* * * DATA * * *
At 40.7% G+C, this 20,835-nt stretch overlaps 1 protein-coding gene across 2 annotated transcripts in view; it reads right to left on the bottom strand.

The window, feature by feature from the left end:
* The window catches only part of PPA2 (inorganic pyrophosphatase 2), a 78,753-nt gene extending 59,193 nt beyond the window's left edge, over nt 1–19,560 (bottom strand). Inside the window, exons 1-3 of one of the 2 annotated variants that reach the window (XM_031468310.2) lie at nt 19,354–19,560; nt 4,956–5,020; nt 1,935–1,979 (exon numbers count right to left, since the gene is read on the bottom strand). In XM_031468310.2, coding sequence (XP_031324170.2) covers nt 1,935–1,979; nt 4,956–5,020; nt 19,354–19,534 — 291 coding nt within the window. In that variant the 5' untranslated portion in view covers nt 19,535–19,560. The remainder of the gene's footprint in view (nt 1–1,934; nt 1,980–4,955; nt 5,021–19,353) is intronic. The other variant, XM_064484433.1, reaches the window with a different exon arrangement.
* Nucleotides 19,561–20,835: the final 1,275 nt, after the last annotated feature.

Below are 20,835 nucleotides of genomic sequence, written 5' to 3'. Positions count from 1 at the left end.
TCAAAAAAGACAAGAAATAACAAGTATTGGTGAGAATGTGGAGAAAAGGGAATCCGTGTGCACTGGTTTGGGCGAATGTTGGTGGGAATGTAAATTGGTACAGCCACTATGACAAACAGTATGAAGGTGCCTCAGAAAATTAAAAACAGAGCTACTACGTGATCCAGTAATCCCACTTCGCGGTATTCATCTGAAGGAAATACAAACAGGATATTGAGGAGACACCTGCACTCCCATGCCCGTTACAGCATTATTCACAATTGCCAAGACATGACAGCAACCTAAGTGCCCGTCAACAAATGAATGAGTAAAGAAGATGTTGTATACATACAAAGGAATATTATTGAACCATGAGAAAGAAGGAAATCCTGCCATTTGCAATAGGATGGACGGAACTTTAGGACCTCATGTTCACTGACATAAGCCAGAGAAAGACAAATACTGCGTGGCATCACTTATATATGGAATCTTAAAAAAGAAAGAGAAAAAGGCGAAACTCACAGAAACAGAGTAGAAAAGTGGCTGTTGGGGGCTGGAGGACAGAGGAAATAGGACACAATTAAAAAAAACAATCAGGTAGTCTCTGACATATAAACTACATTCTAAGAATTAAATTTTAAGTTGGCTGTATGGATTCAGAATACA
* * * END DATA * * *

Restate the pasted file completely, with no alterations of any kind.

At 40.7% G+C, this 20,835-nt stretch overlaps 1 protein-coding gene across 2 annotated transcripts in view; it reads right to left on the bottom strand.

The window, feature by feature from the left end:
* The window catches only part of PPA2 (inorganic pyrophosphatase 2), a 78,753-nt gene extending 59,193 nt beyond the window's left edge, over nt 1–19,560 (bottom strand). Inside the window, exons 1-3 of one of the 2 annotated variants that reach the window (XM_031468310.2) lie at nt 19,354–19,560; nt 4,956–5,020; nt 1,935–1,979 (exon numbers count right to left, since the gene is read on the bottom strand). In XM_031468310.2, coding sequence (XP_031324170.2) covers nt 1,935–1,979; nt 4,956–5,020; nt 19,354–19,534 — 291 coding nt within the window. In that variant the 5' untranslated portion in view covers nt 19,535–19,560. The remainder of the gene's footprint in view (nt 1–1,934; nt 1,980–4,955; nt 5,021–19,353) is intronic. The other variant, XM_064484433.1, reaches the window with a different exon arrangement.
* Nucleotides 19,561–20,835: the final 1,275 nt, after the last annotated feature.

Below are 20,835 nucleotides of genomic sequence, written 5' to 3'. Positions count from 1 at the left end.
TCAAAAAAGACAAGAAATAACAAGTATTGGTGAGAATGTGGAGAAAAGGGAATCCGTGTGCACTGGTTTGGGCGAATGTTGGTGGGAATGTAAATTGGTACAGCCACTATGACAAACAGTATGAAGGTGCCTCAGAAAATTAAAAACAGAGCTACTACGTGATCCAGTAATCCCACTTCGCGGTATTCATCTGAAGGAAATACAAACAGGATATTGAGGAGACACCTGCACTCCCATGCCCGTTACAGCATTATTCACAATTGCCAAGACATGACAGCAACCTAAGTGCCCGTCAACAAATGAATGAGTAAAGAAGATGTTGTATACATACAAAGGAATATTATTGAACCATGAGAAAGAAGGAAATCCTGCCATTTGCAATAGGATGGACGGAACTTTAGGACCTCATGTTCACTGACATAAGCCAGAGAAAGACAAATACTGCGTGGCATCACTTATATATGGAATCTTAAAAAAGAAAGAGAAAAAGGCGAAACTCACAGAAACAGAGTAGAAAAGTGGCTGTTGGGGGCTGGAGGACAGAGGAAATAGGACACAATTAAAAAAAACAATCAGGTAGTCTCTGACATATAAACTACATTCTAAGAATTAAATTTTAAGTTGGCTGTATGGATTCAGAATACA